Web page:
A recent study by Public Health England (PHE), of ‘real world’ data related to efficacy of the AstraZeneca and the Pfizer-BioNTech vaccines against two variants of SARS CoV-2, has attracted much attention among policymakers and the media. Genomic analyses of viruses isolated from persons vaccinated during the rollout of mass vaccination formed the basis for analyses. Efficacy of protection from the two vaccines against symptomatic Covid-19 was studied. In another study component, patterns of variants isolated from vaccinated and unvaccinated persons in the community were compared.
The manuscript has been placed in the public domain as a pre-print, i.e., it is yet to be peer reviewed. However, the reassuring message that the vaccines work against the two most-widely prevalent variants in UK, attracted attention. The variants studied were B.1.1.7 and B.1.617.2. As they are also the most prevalent variants in India, the study is very relevant to our country. For those confused by these numbers, B126.96.36.199 was first reported from Kent in UK and B.1.617.2 was first reported from Maharashtra.
The paper merits scrutiny because of the statistical fog created around the reported efficacy estimates, due to a small sample size in the AstraZeneca vaccine group. This is particularly problematic when estimates are presented of efficacy against the B.1.617.2 variant, which entered the UK later than the B.1.1.7 variant. The latter emerged earlier within that country. The sample size is larger for the Pfizer-BioNTech vaccine as it got regulatory approval earlier than the AstraZeneca vaccine in the UK.
The distinction between a point estimate of efficacy and a 95% confidence interval around that estimate becomes very important, while examining the reported results. A point estimate is the result observed in the study. Statistically, this result lies in a band of possible true values that extend on both sides of the observed value. That band gives the confidence that the true value lies somewhere within its two extremes, even if the observed point estimate doesn’t itself represent the true value. Since an observation may arise by chance alone, it is necessary to estimate this band of uncertainty. It suggests that if the study was repeated 100 times, 95% of the values will fall within that band. Larger the sample size of the study, narrower the confidence interval and lower the uncertainty.
The PHE study reveals the problems of wide confidence intervals associated with the small sample size of 1,054 people infected by B.1.617.2, as compared to the larger sample size of 11,621 infected by B.1.1.7. While headline messages give only the point estimates, it is essential to examine whether the uncertainty band (95% confidence interval) is narrow or wide. Else, we can generate misleadingly attractive point estimates even from a sample size of 10.
In persons receiving one dose of AstraZeneca vaccine, efficacy of 33.5% was reported against the B.1.617 variant. The 95% confidence interval around this estimate is 20.6-44.3%. Even the optimistic pole of this band (44.3%) is below the WHO prescribed protective threshold of 50% efficacy. In contrast, a single dose of the AstraZeneca jab had a point estimate of 51.1% efficacy against B.188.8.131.52, with a 95% confidence interval of 47.3-54.7%. Not outstanding, but also not disheartening.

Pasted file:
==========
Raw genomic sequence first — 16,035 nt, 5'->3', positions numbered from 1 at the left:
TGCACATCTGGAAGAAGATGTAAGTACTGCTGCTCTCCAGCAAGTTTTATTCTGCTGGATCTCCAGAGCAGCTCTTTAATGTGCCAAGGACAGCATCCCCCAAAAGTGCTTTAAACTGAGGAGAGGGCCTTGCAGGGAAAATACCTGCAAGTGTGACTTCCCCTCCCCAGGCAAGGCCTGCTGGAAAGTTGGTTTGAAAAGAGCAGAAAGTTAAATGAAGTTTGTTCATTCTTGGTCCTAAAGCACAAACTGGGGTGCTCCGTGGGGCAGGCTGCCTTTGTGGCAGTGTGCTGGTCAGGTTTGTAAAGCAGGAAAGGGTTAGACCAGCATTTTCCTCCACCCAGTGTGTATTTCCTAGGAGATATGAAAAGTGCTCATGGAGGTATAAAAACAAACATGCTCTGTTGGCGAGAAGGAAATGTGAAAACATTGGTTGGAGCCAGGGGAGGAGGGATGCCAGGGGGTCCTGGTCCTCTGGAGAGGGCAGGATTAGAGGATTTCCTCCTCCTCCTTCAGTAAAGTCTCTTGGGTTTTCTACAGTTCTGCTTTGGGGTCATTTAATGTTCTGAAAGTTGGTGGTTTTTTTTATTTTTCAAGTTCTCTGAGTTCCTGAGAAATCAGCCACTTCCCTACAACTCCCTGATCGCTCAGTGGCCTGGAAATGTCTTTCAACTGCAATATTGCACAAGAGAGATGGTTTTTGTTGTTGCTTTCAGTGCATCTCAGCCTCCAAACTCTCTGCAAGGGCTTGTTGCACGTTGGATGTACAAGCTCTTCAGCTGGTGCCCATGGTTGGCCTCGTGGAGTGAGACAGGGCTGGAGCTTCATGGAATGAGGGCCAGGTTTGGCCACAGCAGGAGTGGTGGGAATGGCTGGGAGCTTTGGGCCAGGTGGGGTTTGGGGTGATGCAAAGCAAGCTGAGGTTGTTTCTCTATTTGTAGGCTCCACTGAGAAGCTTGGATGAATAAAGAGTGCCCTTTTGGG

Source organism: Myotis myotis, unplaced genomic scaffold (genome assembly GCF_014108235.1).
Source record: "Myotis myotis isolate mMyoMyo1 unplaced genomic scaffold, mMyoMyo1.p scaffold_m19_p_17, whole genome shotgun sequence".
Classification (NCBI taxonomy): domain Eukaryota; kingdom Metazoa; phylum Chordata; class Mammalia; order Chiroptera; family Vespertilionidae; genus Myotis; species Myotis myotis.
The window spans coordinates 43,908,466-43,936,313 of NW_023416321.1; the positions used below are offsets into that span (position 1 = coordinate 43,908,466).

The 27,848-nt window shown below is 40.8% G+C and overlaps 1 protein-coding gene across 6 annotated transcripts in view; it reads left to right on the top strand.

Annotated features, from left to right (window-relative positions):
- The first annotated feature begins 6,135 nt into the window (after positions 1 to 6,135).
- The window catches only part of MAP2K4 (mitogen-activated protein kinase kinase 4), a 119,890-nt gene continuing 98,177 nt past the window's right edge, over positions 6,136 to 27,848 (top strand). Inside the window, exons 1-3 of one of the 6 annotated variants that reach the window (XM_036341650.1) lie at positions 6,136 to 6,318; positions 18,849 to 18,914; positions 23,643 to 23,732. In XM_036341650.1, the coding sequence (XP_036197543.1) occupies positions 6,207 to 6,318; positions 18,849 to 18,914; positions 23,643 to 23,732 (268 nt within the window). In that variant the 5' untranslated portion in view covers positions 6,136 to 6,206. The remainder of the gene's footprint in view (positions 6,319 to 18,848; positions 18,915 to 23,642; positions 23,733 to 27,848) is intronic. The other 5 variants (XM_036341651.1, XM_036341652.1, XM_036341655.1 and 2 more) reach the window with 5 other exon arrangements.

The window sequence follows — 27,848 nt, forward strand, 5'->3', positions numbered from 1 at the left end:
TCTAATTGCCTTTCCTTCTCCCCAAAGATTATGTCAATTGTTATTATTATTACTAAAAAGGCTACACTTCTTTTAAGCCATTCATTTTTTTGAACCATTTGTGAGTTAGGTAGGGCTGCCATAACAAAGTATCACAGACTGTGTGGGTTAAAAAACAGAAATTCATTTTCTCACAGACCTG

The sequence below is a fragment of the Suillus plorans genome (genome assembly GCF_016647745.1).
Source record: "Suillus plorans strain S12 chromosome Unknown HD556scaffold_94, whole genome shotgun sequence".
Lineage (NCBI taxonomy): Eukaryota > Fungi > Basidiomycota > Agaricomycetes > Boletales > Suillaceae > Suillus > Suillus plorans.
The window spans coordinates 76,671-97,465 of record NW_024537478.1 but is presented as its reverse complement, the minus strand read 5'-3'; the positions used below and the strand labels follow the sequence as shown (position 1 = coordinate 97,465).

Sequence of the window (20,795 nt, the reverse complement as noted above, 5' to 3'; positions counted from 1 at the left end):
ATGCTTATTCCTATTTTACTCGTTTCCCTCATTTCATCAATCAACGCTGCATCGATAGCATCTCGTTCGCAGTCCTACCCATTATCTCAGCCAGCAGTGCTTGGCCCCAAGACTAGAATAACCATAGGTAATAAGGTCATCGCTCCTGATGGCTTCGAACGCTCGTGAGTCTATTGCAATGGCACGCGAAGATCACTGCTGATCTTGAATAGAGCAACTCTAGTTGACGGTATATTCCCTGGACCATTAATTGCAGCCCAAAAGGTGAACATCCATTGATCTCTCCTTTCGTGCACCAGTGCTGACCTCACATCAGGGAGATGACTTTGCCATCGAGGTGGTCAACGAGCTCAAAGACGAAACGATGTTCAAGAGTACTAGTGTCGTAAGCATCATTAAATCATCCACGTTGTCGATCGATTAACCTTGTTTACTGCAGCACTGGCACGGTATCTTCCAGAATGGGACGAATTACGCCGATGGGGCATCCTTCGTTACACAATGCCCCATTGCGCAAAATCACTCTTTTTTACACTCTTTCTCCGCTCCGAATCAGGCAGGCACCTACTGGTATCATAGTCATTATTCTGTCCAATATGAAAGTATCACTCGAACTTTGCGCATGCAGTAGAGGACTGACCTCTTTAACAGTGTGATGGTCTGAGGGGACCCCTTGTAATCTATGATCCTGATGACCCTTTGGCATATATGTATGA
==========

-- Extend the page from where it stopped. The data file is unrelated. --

Delayed spacing of the second dose, upto 12 weeks, was justified when we were dealing with the wild virus and a single dose provided >50% immunity upto three months. With the variants now dominant, we must consider a shorter dosing interval; 33% protection against B.1.617.2 is inadequate.
When we look at those who received two doses of this vaccine, we have a point estimate of 66.1% efficacy against B.1.1.7, with a comforting 95% confidence interval of 54-75%. However, against B.1.617.2, the doses are reported to show an efficacy of 59.5%, with an astonishingly wide 95% confidence interval of 28.9-77.3%. This puzzling level of uncertainty arises because of a small sample size. While 59.5% appears plausible (better than the 33.5% with a single dose), the long stretch of the uncertainty represented by the wide confidence interval makes it difficult to award a statistically defensible pass mark. The Pfizer-BioNTech vaccine fares better, both in higher point estimates of efficacy and narrower 95% confidence intervals. Against the B.1.617.2, two doses exhibit an observed point efficacy of 87.9% (with a 95% confidence interval of 78.2-93.2%}. Against B184.108.40.206, it is even better, with an efficacy of 93.4%, lying within a 95% confidence interval of 90.4-95.5%. Another study, reported in the same paper, showed that the B1.617.2 was more frequently associated with infection among vaccinated persons (40% more than B.220.127.116.11), while the distribution of the variants was balanced among the unvaccinated.
Taken together, the PHE studies reveal that while both variants appear to be subdued by the vaccines, the hardier B.1.617.2 variant is less responsive to both vaccines than B18.104.22.168 and that a single dose of AstraZeneca does not offer sufficient protection against B1.617.2. Even two doses of that vaccine are unable to convincingly demonstrate high efficacy against this variant, because of a small sample size, despite a reassuring point estimate.
These uncertainties ought to be resolved in India, where we have large numbers of vaccinations ongoing and a high number of infections, both among the vaccinated and the unvaccinated. By matching these data to genomic testing (which needs to be stepped up), we can provide better answers than PHE. Answers which are burdened with less uncertainty and inspire more confidence.
The author, a cardiologist and epidemiologist, is president, Public Health Foundation of India.
Views are personal.
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